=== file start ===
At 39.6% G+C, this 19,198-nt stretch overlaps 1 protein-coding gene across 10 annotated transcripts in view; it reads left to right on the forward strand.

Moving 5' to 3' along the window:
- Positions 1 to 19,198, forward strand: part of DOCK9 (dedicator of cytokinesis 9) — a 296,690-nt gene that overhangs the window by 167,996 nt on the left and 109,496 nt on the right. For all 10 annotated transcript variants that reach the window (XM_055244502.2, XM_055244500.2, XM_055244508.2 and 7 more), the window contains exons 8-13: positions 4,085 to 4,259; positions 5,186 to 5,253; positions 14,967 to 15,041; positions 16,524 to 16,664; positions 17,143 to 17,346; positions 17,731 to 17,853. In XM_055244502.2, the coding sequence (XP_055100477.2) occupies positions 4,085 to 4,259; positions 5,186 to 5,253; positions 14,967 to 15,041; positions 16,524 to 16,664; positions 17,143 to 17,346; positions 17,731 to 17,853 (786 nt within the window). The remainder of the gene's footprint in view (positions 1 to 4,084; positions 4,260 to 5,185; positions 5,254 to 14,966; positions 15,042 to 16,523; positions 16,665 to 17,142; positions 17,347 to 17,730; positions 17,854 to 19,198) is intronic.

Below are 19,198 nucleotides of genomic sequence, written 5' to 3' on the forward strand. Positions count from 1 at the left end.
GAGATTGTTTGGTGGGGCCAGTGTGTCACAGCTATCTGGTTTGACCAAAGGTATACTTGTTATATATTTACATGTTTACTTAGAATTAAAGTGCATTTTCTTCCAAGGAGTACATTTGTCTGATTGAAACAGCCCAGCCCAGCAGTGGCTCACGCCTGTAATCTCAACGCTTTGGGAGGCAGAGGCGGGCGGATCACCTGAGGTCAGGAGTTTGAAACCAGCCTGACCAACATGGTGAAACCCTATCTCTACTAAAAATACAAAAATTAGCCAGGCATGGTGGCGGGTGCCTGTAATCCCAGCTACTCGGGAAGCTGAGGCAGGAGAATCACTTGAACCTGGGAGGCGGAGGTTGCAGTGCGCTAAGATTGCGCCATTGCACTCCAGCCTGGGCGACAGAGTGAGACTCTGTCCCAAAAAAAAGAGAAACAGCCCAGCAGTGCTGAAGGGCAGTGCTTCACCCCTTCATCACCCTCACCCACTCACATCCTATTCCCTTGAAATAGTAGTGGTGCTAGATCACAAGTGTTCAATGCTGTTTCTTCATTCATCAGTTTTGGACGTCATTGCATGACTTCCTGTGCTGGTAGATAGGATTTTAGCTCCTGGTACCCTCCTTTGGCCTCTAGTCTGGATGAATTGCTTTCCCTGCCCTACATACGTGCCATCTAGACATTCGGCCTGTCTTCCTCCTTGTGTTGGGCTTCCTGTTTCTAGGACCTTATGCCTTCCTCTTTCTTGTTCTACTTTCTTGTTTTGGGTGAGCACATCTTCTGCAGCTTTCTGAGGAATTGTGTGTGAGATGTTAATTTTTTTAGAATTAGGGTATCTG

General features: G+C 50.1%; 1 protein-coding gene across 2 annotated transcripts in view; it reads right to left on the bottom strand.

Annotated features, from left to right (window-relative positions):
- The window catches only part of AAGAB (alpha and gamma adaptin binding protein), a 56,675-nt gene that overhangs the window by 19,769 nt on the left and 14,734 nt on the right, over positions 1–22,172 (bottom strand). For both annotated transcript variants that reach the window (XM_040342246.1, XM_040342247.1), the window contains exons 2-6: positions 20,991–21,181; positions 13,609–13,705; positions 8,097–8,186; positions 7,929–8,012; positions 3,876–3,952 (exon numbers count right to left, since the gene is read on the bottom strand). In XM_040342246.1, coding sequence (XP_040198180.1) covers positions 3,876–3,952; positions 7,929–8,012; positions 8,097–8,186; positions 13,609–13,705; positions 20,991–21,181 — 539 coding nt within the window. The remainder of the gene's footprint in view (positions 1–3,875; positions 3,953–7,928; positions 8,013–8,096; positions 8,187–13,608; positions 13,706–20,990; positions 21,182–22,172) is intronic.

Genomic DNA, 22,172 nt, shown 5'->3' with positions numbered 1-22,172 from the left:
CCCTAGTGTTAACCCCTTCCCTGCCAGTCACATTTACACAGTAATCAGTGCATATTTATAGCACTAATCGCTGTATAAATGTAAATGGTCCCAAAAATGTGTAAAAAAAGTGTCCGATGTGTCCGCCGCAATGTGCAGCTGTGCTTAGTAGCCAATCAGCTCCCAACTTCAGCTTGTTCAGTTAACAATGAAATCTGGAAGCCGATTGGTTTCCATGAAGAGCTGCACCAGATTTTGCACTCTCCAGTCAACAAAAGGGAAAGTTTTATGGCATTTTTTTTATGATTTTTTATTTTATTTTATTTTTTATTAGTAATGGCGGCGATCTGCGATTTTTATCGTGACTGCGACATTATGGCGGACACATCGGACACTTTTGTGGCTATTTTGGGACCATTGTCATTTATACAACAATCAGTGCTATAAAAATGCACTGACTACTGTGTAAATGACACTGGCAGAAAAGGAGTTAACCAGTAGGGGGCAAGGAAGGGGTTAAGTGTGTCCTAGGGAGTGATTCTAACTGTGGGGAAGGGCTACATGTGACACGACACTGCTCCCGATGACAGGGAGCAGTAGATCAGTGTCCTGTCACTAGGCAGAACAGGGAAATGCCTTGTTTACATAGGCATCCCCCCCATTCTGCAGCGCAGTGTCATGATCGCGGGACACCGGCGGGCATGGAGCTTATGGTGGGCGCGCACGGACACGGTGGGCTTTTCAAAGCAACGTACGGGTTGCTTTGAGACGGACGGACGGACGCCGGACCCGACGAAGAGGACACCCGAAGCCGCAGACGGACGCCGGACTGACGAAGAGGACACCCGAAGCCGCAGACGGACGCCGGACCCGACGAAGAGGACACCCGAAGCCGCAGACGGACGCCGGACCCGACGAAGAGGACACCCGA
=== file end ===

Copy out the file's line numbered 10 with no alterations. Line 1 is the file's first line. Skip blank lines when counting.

CCCTAGTGTTAACCCCTTCCCTGCCAGTCACATTTACACAGTAATCAGTGCATATTTATAGCACTAATCGCTGTATAAATGTAAATGGTCCCAAAAATGTGTAAAAAAAGTGTCCGATGTGTCCGCCGCAATGTGCAGCTGTGCTTAGTAGCCAATCAGCTCCCAACTTCAGCTTGTTCAGTTAACAATGAAATCTGGAAGCCGATTGGTTTCCATGAAGAGCTGCACCAGATTTTGCACTCTCCAGTCAACAAAAGGGAAAGTTTTATGGCATTTTTTTTATGATTTTTTATTTTATTTTATTTTTTATTAGTAATGGCGGCGATCTGCGATTTTTATCGTGACTGCGACATTATGGCGGACACATCGGACACTTTTGTGGCTATTTTGGGACCATTGTCATTTATACAACAATCAGTGCTATAAAAATGCACTGACTACTGTGTAAATGACACTGGCAGAAAAGGAGTTAACCAGTAGGGGGCAAGGAAGGGGTTAAGTGTGTCCTAGGGAGTGATTCTAACTGTGGGGAAGGGCTACATGTGACACGACACTGCTCCCGATGACAGGGAGCAGTAGATCAGTGTCCTGTCACTAGGCAGAACAGGGAAATGCCTTGTTTACATAGGCATCCCCCCCATTCTGCAGCGCAGTGTCATGATCGCGGGACACCGGCGGGCATGGAGCTTATGGTGGGCGCGCACGGACACGGTGGGCTTTTCAAAGCAACGTACGGGTTGCTTTGAGACGGACGGACGGACGCCGGACCCGACGAAGAGGACACCCGAAGCCGCAGACGGACGCCGGACTGACGAAGAGGACACCCGAAGCCGCAGACGGACGCCGGACCCGACGAAGAGGACACCCGAAGCCGCAGACGGACGCCGGACCCGACGAAGAGGACACCCGA